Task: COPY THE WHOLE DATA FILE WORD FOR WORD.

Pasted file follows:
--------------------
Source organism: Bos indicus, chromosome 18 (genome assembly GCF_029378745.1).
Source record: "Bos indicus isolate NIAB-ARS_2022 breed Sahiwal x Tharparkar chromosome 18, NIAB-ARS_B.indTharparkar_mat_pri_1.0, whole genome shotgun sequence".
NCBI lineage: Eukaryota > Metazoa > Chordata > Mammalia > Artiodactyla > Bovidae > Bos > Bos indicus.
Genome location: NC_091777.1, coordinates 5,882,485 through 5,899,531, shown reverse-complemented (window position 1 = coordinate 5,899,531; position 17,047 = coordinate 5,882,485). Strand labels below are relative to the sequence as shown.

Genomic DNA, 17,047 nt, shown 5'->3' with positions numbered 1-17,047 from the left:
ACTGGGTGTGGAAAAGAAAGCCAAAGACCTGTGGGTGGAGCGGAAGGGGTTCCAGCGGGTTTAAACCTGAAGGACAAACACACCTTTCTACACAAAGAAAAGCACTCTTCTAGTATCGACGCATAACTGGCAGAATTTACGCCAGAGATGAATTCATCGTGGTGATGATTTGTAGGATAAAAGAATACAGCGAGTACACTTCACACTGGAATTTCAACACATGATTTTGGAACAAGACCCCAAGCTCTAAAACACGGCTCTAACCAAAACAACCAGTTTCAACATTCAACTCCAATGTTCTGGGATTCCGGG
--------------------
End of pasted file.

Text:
Source organism: Bos indicus, chromosome 18 (genome assembly GCF_029378745.1).
Source record: "Bos indicus isolate NIAB-ARS_2022 breed Sahiwal x Tharparkar chromosome 18, NIAB-ARS_B.indTharparkar_mat_pri_1.0, whole genome shotgun sequence".
NCBI lineage: Eukaryota > Metazoa > Chordata > Mammalia > Artiodactyla > Bovidae > Bos > Bos indicus.
Genome location: NC_091777.1, coordinates 5,882,485 through 5,899,531, shown reverse-complemented (window position 1 = coordinate 5,899,531; position 17,047 = coordinate 5,882,485). Strand labels below are relative to the sequence as shown.

Genomic DNA, 17,047 nt, shown 5'->3' with positions numbered 1-17,047 from the left:
ACTGGGTGTGGAAAAGAAAGCCAAAGACCTGTGGGTGGAGCGGAAGGGGTTCCAGCGGGTTTAAACCTGAAGGACAAACACACCTTTCTACACAAAGAAAAGCACTCTTCTAGTATCGACGCATAACTGGCAGAATTTACGCCAGAGATGAATTCATCGTGGTGATGATTTGTAGGATAAAAGAATACAGCGAGTACACTTCACACTGGAATTTCAACACATGATTTTGGAACAAGACCCCAAGCTCTAAAACACGGCTCTAACCAAAACAACCAGTTTCAACATTCAACTCCAATGTTCTGGGATTCCGGG